While the vast majority of Luke Donald’s Ryder Cup six wildcards picked themselves, Europe’s captain has ensured he will lead a balanced team in the quest to win the trophy back in Italy.
The youthful desire to 23-year-old Swedish sensation Ludvig Aberg and Denmark’s Nicolai Højgaard, 22, is matched by the cunning know-how of Justin Rose and Shane Lowry.
Tommy Fleetwood was always going to be in the side and so was Sepp Straka after the Austrian’s second place at The Open last July. They complement powerful figures such as Rory McIlroy, Jon Rahm and Viktor Hovland.
But the recent form of Lowry and Rose is a concern. The Irishman has not posted a top 10 since finishing fifth at the Honda Classic in February, while Rose missed the cuts at the US and Scottish Opens as well as The Open at Hoylake.
The Englishman said he has proven he is ready for the Ryder Cup but knows he needs to be “Ryder Cup-winning ready” for what will be his sixth appearance.
“It’s really the start of the mission,” Rose said. “I’ve always really tried and enjoyed the process of trying to prepare for big championships, trying to peak at the right time and that’s my challenge now.
“As a player it’s just what I can do over the next three weeks to be ready to get points. Just to go out there and put myself in the best opportunity to get a point and that’s why you’re on the team.”
From a European point of view, Rose lives normally when she wears European colors. He boasts an enviable record of 13 wins, eight losses and two halves in his five appearances to date.
He has been particularly impressive in fourball games and, having been left out of the 2021 defeat, could prove a valuable dummy for one of the four rookies included in the European squad when play gets underway on September 29 at the Marco Simone Country Club near Rome.
Lowry’s Ryder Cup experience is more limited. He made an impassioned debut at Whistling Straits two years ago but managed just one point from a possible three as the USA romped to their record 19-9 victory.
The 36-year-old has struggled on the greens for most of this year, but sometimes matchplay – where there’s often less worry about a potential follow-up putt – can unlock a freer and more effective stroke.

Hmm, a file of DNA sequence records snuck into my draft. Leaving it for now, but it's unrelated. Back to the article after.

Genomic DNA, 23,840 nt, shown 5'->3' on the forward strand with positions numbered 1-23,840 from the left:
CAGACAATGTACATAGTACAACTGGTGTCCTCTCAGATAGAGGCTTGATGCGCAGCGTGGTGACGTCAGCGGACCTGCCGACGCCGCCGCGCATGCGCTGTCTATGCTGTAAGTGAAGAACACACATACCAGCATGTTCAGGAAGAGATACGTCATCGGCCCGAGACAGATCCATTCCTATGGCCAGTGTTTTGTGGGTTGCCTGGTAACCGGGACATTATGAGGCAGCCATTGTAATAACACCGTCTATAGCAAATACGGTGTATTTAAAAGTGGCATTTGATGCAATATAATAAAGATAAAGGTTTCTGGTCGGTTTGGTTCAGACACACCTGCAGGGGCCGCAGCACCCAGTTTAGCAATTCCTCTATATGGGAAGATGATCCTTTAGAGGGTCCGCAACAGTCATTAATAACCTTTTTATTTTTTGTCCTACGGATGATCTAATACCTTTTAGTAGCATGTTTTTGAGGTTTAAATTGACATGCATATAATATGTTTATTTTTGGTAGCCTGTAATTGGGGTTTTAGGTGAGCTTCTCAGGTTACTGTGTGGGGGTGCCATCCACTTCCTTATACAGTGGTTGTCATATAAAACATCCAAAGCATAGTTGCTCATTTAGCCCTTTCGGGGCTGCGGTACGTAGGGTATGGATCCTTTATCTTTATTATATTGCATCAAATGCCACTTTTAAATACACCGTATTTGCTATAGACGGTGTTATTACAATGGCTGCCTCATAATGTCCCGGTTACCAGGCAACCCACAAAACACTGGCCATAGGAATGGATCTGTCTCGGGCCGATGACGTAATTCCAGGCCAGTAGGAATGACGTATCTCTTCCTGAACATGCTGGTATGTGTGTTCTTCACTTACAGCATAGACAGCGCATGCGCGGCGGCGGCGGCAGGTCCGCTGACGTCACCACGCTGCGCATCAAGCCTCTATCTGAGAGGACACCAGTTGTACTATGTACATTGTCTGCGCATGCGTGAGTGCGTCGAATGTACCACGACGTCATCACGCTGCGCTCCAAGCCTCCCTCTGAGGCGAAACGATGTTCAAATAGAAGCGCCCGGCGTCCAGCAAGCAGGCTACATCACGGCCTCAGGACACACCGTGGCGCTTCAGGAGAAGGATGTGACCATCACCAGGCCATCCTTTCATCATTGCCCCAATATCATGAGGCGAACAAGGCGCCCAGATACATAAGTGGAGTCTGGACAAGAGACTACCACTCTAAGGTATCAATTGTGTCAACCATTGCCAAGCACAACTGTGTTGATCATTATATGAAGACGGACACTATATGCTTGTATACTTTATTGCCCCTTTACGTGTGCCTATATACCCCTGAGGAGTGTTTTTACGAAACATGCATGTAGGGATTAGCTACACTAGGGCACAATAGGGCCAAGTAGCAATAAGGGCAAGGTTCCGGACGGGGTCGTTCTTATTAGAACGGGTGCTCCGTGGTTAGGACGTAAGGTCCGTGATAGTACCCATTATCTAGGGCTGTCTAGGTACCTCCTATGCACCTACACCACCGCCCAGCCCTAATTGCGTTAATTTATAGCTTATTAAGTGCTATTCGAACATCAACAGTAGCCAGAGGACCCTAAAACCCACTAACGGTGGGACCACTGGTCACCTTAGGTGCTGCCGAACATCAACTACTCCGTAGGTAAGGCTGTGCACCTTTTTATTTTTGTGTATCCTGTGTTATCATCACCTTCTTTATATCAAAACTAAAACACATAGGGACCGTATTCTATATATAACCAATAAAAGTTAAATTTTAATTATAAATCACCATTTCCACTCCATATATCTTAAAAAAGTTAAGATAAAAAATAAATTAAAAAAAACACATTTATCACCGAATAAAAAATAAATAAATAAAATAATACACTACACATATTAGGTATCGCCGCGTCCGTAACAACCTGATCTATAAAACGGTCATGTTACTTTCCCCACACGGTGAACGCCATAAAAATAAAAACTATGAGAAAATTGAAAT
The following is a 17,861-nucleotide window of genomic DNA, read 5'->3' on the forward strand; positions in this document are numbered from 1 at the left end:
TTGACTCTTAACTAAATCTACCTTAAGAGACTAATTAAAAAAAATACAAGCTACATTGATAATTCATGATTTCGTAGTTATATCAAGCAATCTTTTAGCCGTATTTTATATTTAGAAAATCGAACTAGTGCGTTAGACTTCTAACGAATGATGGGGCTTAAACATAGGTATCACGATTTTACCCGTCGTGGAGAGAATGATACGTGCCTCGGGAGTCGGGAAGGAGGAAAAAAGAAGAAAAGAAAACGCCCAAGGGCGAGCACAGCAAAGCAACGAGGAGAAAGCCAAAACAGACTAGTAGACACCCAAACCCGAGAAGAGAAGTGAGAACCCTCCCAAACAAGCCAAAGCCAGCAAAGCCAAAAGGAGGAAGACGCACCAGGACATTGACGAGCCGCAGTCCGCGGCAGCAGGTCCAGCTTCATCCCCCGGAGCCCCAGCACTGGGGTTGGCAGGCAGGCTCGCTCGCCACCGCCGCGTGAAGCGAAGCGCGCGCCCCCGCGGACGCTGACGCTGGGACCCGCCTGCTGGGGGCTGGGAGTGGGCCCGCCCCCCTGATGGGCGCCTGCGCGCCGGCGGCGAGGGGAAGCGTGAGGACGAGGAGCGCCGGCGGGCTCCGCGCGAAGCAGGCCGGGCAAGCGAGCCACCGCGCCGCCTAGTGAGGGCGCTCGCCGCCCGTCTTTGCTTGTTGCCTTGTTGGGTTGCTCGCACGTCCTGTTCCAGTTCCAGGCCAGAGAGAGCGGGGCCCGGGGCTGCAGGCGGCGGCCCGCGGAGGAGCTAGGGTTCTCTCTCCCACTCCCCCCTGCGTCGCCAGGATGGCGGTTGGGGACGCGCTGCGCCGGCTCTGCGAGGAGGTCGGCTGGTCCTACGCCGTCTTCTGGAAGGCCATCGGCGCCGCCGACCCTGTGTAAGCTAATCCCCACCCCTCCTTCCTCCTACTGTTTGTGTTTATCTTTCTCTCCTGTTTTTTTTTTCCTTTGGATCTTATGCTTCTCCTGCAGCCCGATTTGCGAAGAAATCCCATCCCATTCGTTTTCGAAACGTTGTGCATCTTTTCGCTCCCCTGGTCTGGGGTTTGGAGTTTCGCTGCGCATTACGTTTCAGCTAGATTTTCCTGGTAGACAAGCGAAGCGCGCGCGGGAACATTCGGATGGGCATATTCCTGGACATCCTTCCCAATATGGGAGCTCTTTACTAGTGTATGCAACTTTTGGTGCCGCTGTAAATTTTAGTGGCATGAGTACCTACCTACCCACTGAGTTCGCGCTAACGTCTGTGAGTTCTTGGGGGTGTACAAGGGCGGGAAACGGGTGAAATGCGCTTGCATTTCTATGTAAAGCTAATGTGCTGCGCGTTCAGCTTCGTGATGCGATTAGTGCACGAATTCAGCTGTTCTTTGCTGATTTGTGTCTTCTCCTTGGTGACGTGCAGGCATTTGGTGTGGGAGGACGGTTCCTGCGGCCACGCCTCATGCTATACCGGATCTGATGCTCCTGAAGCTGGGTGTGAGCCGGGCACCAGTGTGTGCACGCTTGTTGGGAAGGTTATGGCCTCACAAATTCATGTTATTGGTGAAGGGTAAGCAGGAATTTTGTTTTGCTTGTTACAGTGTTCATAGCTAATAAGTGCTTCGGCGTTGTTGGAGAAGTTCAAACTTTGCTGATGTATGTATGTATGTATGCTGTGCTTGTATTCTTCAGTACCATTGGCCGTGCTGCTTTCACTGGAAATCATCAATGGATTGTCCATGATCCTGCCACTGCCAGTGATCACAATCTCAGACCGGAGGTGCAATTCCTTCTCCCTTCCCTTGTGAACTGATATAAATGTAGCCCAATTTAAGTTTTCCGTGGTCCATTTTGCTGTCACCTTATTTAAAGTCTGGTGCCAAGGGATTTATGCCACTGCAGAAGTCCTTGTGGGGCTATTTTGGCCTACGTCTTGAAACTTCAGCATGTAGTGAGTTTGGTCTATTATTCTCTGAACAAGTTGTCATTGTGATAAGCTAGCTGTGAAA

Donald insists that a loss at Wisconsin means his team must be considered underdogs, never mind that they are undefeated at home in the last three decades.
And in Aberg he has what he describes as a “generational talent” at his disposal. A fantastic hitter, the Swede seems to have the X-factor to seize the moment when it is most needed.
His surge to victory at the European Masters on Sunday earned his place on the team in ruthless fashion. To rise to Ryder Cup level so soon after turning pro is an extraordinary rise.
“He turned pro in June and it felt like we started talking about the Ryder Cup in July,” Rose noted.
“So the fact that he’s played almost 75% of his professional career with the pressure of trying to make a Ryder Cup team is pretty impressive.
“And then on the last day of the campaign, he makes it a bit of a no-brainer for the captain.”
Aberg is the first golfer to play in the Ryder Cup with no major experience. But everything about his career to date suggests he will be inspired rather than hampered by the gladiatorial cauldron of this two-year dust-up.
“These are the events you want to be a part of,” Aberg said. “You want that shot; you want that putt to get a point.
“And I’ve been lucky enough to be a part of these team events with the amateur events, which are on a whole different level, and I understand that. I’m super excited to get to Rome.”
The golfing world should be equally excited to see such an amazing talent on the biggest stage for the first time. Aberg’s other rookies are Højgaard, Straka and Bob MacIntyre.
The left-handed Scot edged home in the qualification table at the expense of Poland’s Adrian Meronk, for whom there should be considerable sympathy. To have come so close to one of only six automatic berths and ultimately not play on the course where he won the Italian Open in May is a bitter pill to swallow.
MacIntyre brings infectious enthusiasm and character to the European team room and has the potential to make a statement debut. He is popular with his colleagues and there will be many who will welcome him as a fourball partner.
But ultimately, so much will depend on how the big guns perform. Rahm, McIlroy and Hovland are the leaders and 2022 US Open winner Matt Fitzpatrick will be looking to break his duck after being sorely underused in his two appearances to date.
Bookies have the USA as slight favourites, but skipper Zach Johnson, who also has four rookies in his 12-man squad, is also keen to capitalize on underdog status.
He will look for his side to follow in the lead of the country’s amateurs, who staged a fine comeback win to retain the Walker Cup against Great Britain and Ireland in St Andrews last Sunday.
For the Ryder Cup, both teams look well-balanced and evenly matched. It could be a very close contest, something we haven’t seen since Europe’s victory by a point in the ‘Miracle of Medinah’ more than ten years ago.